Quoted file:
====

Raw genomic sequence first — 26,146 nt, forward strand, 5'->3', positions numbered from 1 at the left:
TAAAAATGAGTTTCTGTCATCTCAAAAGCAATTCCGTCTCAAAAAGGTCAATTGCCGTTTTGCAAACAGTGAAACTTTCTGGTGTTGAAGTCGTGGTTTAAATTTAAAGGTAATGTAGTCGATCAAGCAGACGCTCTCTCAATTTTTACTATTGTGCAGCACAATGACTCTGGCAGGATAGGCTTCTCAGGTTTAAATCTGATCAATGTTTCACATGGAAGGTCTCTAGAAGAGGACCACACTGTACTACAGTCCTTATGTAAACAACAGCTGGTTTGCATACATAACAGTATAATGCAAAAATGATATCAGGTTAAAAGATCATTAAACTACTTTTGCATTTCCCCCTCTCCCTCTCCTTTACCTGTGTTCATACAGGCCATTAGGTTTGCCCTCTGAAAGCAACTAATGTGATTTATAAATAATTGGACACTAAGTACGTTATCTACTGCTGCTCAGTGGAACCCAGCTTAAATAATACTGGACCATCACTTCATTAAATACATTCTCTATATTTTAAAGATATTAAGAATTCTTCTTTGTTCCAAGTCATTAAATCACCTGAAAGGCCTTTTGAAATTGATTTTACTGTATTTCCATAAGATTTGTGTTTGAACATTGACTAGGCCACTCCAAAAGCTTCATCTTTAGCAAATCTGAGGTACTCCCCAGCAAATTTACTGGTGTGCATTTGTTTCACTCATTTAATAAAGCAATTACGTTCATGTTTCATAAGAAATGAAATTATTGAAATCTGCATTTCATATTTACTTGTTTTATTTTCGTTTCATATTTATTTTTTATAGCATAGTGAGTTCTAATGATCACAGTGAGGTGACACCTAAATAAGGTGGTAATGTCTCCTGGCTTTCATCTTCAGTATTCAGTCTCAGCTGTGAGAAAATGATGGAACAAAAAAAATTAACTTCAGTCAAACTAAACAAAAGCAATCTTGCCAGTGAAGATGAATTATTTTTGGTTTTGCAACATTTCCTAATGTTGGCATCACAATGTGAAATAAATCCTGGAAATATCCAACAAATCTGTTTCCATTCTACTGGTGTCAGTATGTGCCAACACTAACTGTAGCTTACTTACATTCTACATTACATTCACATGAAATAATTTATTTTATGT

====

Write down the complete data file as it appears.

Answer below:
Raw genomic sequence first — 26,146 nt, forward strand, 5'->3', positions numbered from 1 at the left:
TAAAAATGAGTTTCTGTCATCTCAAAAGCAATTCCGTCTCAAAAAGGTCAATTGCCGTTTTGCAAACAGTGAAACTTTCTGGTGTTGAAGTCGTGGTTTAAATTTAAAGGTAATGTAGTCGATCAAGCAGACGCTCTCTCAATTTTTACTATTGTGCAGCACAATGACTCTGGCAGGATAGGCTTCTCAGGTTTAAATCTGATCAATGTTTCACATGGAAGGTCTCTAGAAGAGGACCACACTGTACTACAGTCCTTATGTAAACAACAGCTGGTTTGCATACATAACAGTATAATGCAAAAATGATATCAGGTTAAAAGATCATTAAACTACTTTTGCATTTCCCCCTCTCCCTCTCCTTTACCTGTGTTCATACAGGCCATTAGGTTTGCCCTCTGAAAGCAACTAATGTGATTTATAAATAATTGGACACTAAGTACGTTATCTACTGCTGCTCAGTGGAACCCAGCTTAAATAATACTGGACCATCACTTCATTAAATACATTCTCTATATTTTAAAGATATTAAGAATTCTTCTTTGTTCCAAGTCATTAAATCACCTGAAAGGCCTTTTGAAATTGATTTTACTGTATTTCCATAAGATTTGTGTTTGAACATTGACTAGGCCACTCCAAAAGCTTCATCTTTAGCAAATCTGAGGTACTCCCCAGCAAATTTACTGGTGTGCATTTGTTTCACTCATTTAATAAAGCAATTACGTTCATGTTTCATAAGAAATGAAATTATTGAAATCTGCATTTCATATTTACTTGTTTTATTTTCGTTTCATATTTATTTTTTATAGCATAGTGAGTTCTAATGATCACAGTGAGGTGACACCTAAATAAGGTGGTAATGTCTCCTGGCTTTCATCTTCAGTATTCAGTCTCAGCTGTGAGAAAATGATGGAACAAAAAAAATTAACTTCAGTCAAACTAAACAAAAGCAATCTTGCCAGTGAAGATGAATTATTTTTGGTTTTGCAACATTTCCTAATGTTGGCATCACAATGTGAAATAAATCCTGGAAATATCCAACAAATCTGTTTCCATTCTACTGGTGTCAGTATGTGCCAACACTAACTGTAGCTTACTTACATTCTACATTACATTCACATGAAATAATTTATTTTATGT